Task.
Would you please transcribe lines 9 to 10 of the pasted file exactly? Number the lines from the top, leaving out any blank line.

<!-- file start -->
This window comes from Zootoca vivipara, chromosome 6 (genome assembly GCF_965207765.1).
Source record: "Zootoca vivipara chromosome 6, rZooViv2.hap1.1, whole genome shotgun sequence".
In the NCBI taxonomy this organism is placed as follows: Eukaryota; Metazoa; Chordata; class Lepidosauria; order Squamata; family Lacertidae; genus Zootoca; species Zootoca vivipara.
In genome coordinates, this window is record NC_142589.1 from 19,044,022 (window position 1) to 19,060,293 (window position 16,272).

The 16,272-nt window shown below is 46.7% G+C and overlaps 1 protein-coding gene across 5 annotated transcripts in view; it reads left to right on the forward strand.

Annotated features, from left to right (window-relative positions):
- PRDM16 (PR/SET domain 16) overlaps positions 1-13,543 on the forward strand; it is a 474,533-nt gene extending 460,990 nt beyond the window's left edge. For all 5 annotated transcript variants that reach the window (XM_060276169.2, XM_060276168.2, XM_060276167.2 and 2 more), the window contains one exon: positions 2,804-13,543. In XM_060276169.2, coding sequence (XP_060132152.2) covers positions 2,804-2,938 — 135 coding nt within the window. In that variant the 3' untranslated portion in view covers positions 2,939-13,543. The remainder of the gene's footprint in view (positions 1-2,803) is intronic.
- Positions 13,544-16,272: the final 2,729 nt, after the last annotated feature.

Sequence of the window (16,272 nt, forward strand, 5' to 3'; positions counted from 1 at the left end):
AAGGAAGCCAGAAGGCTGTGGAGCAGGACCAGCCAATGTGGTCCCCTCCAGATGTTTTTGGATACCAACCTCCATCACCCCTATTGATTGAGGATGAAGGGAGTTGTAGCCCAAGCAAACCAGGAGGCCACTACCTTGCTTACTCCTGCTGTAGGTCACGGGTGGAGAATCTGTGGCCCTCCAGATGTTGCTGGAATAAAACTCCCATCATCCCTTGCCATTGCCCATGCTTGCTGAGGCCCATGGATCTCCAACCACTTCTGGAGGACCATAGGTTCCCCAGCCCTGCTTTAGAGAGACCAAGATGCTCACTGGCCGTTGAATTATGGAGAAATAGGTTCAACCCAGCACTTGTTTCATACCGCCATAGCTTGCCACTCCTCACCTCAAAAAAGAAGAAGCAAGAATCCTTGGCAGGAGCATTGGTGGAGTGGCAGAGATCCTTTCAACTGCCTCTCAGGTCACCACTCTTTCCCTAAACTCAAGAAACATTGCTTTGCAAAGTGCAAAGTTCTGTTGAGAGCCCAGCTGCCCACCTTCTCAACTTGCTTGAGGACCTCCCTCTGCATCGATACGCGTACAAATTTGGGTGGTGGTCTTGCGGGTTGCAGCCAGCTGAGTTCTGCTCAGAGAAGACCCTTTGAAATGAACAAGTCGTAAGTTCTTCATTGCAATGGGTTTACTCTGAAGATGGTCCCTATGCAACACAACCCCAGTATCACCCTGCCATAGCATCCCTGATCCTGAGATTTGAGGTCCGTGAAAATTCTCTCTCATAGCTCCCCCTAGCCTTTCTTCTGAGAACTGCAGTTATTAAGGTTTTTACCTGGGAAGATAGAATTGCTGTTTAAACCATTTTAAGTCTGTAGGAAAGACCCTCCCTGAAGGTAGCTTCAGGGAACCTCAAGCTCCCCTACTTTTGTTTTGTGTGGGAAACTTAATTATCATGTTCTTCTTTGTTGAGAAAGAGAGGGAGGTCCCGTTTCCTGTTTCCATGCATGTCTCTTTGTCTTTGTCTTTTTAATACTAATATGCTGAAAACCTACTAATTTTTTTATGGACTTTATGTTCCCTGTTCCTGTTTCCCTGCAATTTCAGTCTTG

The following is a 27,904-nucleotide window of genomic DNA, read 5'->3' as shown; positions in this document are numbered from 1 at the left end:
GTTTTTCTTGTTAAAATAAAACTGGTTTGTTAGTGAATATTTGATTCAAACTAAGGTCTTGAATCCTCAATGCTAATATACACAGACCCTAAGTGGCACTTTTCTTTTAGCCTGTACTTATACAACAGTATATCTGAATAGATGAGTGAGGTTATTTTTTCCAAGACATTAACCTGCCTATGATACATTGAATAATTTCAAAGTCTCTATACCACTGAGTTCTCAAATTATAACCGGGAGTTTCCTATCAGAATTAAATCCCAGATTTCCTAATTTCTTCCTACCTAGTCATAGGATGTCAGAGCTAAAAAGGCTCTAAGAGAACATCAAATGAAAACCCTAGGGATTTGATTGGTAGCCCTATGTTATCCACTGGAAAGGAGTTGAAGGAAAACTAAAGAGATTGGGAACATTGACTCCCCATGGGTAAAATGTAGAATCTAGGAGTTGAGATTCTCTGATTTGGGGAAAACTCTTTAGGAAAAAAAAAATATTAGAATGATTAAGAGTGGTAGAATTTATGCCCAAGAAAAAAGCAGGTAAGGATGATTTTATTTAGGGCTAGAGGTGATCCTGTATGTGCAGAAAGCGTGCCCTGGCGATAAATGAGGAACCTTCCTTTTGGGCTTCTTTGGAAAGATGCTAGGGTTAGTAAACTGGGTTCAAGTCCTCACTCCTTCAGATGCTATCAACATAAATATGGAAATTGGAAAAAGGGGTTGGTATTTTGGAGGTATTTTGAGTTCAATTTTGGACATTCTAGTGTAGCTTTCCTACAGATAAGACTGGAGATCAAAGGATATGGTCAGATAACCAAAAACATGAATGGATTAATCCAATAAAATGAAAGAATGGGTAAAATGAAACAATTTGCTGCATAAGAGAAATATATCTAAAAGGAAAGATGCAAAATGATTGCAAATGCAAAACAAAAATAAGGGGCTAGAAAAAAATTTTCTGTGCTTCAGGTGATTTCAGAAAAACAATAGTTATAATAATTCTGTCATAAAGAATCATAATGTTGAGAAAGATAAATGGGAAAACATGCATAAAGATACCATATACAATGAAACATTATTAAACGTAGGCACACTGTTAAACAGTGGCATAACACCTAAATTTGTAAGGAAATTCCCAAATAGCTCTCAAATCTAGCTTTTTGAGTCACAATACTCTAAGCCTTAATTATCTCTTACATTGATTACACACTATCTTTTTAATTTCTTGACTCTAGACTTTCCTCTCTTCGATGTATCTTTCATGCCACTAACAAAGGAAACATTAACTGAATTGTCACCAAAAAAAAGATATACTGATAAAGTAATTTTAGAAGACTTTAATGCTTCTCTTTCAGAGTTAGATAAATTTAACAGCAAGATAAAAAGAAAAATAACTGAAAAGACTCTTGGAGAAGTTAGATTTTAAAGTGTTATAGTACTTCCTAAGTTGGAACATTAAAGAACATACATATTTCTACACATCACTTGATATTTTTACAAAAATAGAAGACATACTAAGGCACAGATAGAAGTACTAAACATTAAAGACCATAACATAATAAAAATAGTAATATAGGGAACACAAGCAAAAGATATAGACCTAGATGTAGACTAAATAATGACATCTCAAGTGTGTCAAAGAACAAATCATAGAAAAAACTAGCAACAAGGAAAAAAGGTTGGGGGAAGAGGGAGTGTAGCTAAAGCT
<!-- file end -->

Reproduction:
Sequence of the window (16,272 nt, forward strand, 5' to 3'; positions counted from 1 at the left end):
AAGGAAGCCAGAAGGCTGTGGAGCAGGACCAGCCAATGTGGTCCCCTCCAGATGTTTTTGGATACCAACCTCCATCACCCCTATTGATTGAGGATGAAGGGAGTTGTAGCCCAAGCAAACCAGGAGGCCACTACCTTGCTTACTCCTGCTGTAGGTCACGGGTGGAGAATCTGTGGCCCTCCAGATGTTGCTGGAATAAAACTCCCATCATCCCTTGCCATTGCCCATGCTTGCTGAGGCCCATGGATCTCCAACCACTTCTGGAGGACCATAGGTTCCCCAGCCCTGCTTTAGAGAGACCAAGATGCTCACTGGCCGTTGAATTATGGAGAAATAGGTTCAACCCAGCACTTGTTTCATACCGCCATAGCTTGCCACTCCTCACCTCAAAAAAGAAGAAGCAAGAATCCTTGGCAGGAGCATTGGTGGAGTGGCAGAGATCCTTTCAACTGCCTCTCAGGTCACCACTCTTTCCCTAAACTCAAGAAACATTGCTTTGCAAAGTGCAAAGTTCTGTTGAGAGCCCAGCTGCCCACCTTCTCAACTTGCTTGAGGACCTCCCTCTGCATCGATACGCGTACAAATTTGGGTGGTGGTCTTGCGGGTTGCAGCCAGCTGAGTTCTGCTCAGAGAAGACCCTTTGAAATGAACAAGTCGTAAGTTCTTCATTGCAATGGGTTTACTCTGAAGATGGTCCCTATGCAACACAACCCCAGTATCACCCTGCCATAGCATCCCTGATCCTGAGATTTGAGGTCCGTGAAAATTCTCTCTCATAGCTCCCCCTAGCCTTTCTTCTGAGAACTGCAGTTATTAAGGTTTTTACCTGGGAAGATAGAATTGCTGTTTAAACCATTTTAAGTCTGTAGGAAAGACCCTCCCTGAAGGTAGCTTCAGGGAACCTCAAGCTCCCCTACTTTTGTTTTGTGTGGGAAACTTAATTATCATGTTCTTCTTTGTTGAGAAAGAGAGGGAGGTCCCGTTTCCTGTTTCCATGCATGTCTCTTTGTCTTTGTCTTTTTAATACTAATATGCTGAAAACCTACTAATTTTTTTATGGACTTTATGTTCCCTGTTCCTGTTTCCCTGCAATTTCAGTCTTG